Review – Big Trouble in Little China #10 (BOOM! Studios)

BigTroubleLittleChina_010_A_Main - CopyPublisher: BOOM! Studios
Writer: Eric Powell
Artist: Brian Churilla
Release Date: 29th April. 2015

After sacrificing himself to save his friends, Jack Burton finds himself in the The Hell of No Return. Not only that, but Lo-Pan bound his twisted spirit to Jack at the time of his death, so our hero faces spending eternity in the company of his nemesis. As Egg and Wang-Chi work on a plan to revive their fallen comrade, Jack devises his own plan to leave the inescapable hell. All he has to do is win a card game against some demons and turn left at the flayed torso of Hitler…

With the new creative team of Fred Van Lente and Joe Eisma set to take the wheel of the Pork Chop Express, there are only a few issues left of this run by the current creative team, and I for one will be sad to see them go. Sure, the ongoing story has at times felt a little drawn out, and perhaps could have been separated into shorter arcs, but as a fan of the film it’s been great to see the universe of Jack Burton and company extended beyond the borders of San Francisco Chinatown and into the fantastical realm of the myriad Chinese hells.

After a slight dip, it feels like the series has very definitely found it’s feet again, and this issue ranks up there with some of the funniest of the series so far, featuring numerous laugh out loud movements of both written and visual comedy. Powell has previously toyed with further development of Jack, especially in those truly engaging early flashbacks, but it’s clear he understands that there is only so far you can go with an established character before losing what made them popular in the first place. This is the Jack Burton we know and love, a comical combination of John Wayne and Inspector Clouseau.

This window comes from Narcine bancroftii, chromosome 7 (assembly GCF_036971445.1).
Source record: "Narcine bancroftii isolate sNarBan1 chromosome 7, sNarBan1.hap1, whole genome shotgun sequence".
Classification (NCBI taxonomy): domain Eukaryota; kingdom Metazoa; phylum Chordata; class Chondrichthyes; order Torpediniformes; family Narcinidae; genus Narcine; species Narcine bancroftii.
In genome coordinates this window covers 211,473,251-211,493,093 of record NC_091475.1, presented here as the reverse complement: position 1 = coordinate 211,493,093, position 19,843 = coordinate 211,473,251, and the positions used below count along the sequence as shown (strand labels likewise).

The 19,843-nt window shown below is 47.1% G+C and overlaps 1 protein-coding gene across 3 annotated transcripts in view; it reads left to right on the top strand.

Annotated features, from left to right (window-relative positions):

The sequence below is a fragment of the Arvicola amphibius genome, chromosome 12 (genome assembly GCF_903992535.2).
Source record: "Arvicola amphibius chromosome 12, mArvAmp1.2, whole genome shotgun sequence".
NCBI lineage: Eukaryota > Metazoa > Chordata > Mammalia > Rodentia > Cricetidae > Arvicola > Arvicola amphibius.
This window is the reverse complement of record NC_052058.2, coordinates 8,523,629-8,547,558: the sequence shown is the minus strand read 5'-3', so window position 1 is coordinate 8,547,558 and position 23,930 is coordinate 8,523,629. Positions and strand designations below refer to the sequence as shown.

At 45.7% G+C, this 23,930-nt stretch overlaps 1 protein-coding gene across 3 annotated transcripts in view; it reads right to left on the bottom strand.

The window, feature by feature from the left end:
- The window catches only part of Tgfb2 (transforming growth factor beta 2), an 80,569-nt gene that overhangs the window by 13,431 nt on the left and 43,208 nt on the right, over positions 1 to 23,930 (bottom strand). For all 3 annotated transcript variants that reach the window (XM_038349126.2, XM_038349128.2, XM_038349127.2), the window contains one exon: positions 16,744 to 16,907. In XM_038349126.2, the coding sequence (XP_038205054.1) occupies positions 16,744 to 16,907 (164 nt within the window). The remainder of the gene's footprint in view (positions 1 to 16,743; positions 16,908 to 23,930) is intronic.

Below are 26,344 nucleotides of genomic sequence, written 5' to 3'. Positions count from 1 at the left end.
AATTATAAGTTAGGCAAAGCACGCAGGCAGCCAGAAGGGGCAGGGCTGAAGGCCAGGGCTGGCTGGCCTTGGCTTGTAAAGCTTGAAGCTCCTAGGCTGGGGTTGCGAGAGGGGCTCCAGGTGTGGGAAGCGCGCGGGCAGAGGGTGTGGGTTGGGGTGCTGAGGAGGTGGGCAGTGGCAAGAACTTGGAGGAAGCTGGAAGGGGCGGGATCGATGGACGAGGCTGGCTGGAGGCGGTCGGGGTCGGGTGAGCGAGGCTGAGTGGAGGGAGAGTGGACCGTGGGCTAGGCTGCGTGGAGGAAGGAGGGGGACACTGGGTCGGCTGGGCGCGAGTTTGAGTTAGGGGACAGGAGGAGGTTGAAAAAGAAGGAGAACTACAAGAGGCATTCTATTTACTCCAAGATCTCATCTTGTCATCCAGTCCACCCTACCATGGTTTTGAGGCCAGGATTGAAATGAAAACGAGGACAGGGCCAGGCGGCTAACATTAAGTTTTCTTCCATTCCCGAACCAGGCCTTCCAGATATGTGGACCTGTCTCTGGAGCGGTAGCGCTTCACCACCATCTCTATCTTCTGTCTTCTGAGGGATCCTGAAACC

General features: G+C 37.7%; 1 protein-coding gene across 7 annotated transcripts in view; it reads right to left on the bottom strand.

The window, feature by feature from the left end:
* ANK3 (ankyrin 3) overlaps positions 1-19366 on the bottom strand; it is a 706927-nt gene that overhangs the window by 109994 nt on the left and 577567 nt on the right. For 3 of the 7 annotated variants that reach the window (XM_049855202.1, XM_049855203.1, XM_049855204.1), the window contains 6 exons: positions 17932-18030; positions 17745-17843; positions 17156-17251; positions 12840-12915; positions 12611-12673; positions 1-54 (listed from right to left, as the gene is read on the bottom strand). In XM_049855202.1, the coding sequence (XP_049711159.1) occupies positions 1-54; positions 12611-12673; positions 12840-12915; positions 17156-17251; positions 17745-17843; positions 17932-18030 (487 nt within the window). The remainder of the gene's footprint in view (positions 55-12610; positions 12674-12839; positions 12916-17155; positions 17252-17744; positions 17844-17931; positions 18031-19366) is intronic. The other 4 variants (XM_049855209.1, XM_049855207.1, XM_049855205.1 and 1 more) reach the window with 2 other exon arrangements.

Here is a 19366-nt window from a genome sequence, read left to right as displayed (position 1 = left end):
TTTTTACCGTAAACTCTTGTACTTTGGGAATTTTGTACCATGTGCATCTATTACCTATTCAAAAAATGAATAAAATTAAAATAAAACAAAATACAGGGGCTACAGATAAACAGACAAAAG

From an art perspective, the issue leaves a pretty high watermark, and finds the sweet spot in regard to the relationship between art and colours. Gonzalo Duarte’s subtly textured colour blending and highlighting is the best of the series by far, and really brings out the best in Brian Churilla’s artwork, who has outdone himself here. He adds yet more outlandish demons and beasts to his ever-growing menagerie, and every panel simply oozes quality. If there is ever a print commissioned of the vertical half page splash on the first page, I’ll be first in line to buy.

So, the Pork Chop Express is very firmly back on track for the last few issues of this current run, bolstered by some great artwork and big dose of hilarity.

Rating: 4/5.

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MDAVThe Writer of this piece was: Martin Doyle
You can follow Martin on Twitter
You can check out more of Martins reviews and thoughts on random retro things over at Retromuse

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